#TEISS15: ‘Universities are a different beast for information security’

Ahead of The European Information Security Summit 2015, Marion Rosenberg, head of IT security, IT audit and compliance at the London School of Hygiene & Tropical Medicine, gives her thoughts on why universities present a unique information security challenge.

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“Well, you just lock down their machines – it’s as easy as that!”

I would be rich if I had a pound for every time I have heard that. There’s so much wrong with this statement as a panacea for all information security risks – at least in universities.

So what are the problems that are unique to universities?

Students! Students exist in two states – when they are on campus or doing university work, and when they are at home or in residences. Universities have to provide connections in residences akin to normal home broadband – students have rights, you know.

Students go to university for a limited period, usually. They want things to work, but often want to forward their student email to their existing accounts. Collaborative working also happens more often on social media, where they all have accounts already (and they will be on there all day anyway), than on the facilities provided within virtual learning environments.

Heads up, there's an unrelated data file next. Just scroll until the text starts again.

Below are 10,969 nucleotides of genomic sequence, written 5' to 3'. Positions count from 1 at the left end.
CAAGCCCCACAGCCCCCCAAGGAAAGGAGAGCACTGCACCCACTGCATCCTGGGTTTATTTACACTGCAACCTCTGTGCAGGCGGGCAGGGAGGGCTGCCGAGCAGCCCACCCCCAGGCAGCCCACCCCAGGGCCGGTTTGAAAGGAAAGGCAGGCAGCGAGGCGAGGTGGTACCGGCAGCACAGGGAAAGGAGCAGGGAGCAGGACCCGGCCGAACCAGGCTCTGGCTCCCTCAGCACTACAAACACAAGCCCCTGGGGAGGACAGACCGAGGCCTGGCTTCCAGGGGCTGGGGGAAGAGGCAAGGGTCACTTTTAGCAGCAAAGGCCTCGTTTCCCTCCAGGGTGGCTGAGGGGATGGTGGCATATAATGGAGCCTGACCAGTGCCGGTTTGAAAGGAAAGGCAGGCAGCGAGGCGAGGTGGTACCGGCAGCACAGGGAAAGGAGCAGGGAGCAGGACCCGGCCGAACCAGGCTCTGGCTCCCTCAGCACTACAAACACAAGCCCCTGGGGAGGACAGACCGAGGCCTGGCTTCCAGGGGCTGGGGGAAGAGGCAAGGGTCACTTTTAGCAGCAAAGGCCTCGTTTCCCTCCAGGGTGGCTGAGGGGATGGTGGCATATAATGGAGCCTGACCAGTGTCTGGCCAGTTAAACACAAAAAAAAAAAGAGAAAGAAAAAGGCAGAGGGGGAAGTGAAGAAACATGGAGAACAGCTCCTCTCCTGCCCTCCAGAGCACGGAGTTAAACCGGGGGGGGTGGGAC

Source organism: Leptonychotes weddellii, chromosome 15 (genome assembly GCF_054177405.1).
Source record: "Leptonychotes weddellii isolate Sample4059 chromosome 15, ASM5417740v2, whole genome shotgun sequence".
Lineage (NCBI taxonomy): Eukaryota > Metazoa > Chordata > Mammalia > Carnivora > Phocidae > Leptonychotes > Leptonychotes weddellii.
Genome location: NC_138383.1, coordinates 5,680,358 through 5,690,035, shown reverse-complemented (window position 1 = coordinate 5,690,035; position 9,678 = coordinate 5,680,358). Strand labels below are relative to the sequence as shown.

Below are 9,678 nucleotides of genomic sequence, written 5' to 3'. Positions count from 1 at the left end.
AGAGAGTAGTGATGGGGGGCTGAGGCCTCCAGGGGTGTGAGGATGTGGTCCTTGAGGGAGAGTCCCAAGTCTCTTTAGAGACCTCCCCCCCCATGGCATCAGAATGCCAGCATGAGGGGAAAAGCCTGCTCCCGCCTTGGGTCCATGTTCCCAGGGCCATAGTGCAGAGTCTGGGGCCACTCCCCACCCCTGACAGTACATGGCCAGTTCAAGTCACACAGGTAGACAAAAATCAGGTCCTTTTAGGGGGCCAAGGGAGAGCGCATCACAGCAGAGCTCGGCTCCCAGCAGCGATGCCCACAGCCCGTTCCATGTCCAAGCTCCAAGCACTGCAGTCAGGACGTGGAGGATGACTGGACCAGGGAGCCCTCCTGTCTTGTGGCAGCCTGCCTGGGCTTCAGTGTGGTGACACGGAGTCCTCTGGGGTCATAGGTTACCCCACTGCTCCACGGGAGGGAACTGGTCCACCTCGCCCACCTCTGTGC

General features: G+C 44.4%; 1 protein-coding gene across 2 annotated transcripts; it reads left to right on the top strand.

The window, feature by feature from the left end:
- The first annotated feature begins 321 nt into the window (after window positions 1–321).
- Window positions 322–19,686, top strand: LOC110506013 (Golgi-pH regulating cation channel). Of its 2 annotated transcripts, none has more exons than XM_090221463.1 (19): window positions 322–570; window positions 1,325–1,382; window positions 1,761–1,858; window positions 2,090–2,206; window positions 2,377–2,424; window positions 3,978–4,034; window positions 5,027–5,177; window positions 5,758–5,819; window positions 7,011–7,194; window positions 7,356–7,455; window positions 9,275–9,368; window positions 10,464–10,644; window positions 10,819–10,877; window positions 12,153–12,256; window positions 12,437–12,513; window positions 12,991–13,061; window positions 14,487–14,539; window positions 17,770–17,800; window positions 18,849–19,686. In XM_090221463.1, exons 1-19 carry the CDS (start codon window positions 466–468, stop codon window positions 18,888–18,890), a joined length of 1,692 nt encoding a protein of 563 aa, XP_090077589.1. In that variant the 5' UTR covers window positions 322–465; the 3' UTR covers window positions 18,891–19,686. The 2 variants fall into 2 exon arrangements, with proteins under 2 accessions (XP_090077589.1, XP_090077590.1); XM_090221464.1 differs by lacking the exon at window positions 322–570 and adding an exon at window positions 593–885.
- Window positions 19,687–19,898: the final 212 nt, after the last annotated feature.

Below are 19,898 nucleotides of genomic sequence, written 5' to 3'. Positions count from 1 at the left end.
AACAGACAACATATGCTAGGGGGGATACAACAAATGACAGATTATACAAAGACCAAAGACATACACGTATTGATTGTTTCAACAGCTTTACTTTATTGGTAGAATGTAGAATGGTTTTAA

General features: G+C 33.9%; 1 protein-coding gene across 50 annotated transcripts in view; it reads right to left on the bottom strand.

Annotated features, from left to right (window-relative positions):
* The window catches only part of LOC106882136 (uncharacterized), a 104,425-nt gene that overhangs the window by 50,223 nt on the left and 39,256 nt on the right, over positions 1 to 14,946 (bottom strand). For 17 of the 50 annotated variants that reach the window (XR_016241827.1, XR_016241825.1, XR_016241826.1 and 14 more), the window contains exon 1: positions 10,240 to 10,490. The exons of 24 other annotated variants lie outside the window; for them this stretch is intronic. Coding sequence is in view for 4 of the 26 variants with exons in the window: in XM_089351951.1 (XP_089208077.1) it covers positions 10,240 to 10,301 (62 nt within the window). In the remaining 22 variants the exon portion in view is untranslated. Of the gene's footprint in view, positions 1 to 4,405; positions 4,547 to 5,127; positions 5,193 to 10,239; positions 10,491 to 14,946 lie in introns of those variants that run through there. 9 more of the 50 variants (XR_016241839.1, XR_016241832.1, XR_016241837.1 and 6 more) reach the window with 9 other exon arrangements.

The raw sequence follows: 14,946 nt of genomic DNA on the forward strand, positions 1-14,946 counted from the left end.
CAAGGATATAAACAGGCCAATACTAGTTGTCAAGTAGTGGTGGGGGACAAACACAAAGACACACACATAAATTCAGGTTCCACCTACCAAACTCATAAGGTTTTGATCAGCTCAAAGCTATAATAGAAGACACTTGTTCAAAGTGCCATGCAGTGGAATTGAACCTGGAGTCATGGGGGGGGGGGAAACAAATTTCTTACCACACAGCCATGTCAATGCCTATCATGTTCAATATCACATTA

Students rarely read policies. They just want to get up and running quickly, and policy documents play no part in that.

Then there are all those times in the year that IT departments have to keep their paws off the systems – clearing, registration, exams… This means that upgrades to student systems cannot be scheduled in academic term time, which leaves the Christmas holidays and summer, but then IT staff are away because there is less pressure to deal with problems then.

And speaking of staff, academics want to have unmanaged machines. They want to be able to install things on their machines without asking, although they don’t want to worry about maintaining them. There is a great variation between departments – computer science departments are often bleeding-edge, often run courses on information security and (ethical) hacking and have a need for fast, modern, self-managed machines, whilst an English department probably just wants to have functioning, managed, basic machines.

Professional services departments are easier to control, with staff more used to standard office environments. They often work on managed machines and don’t complain so much.

I’ve not come across a university that has standardised on a particular operating system… Writes she, on a machine that is unmanaged and a different flavour from the majority.

And then there’s BYOD! Universities have been doing this for years – it is probably the norm.

It’s a wonderful, challenging environment to in which to work and, maybe I’m wrong, but perhaps these problems are not unique to universities? Maybe similar problems exist in all organisations?

See the London School of Hygiene & Tropical Medicine’s Marion Rosenberg speak alongside other industry leaders at The European Information Security Summit 2015

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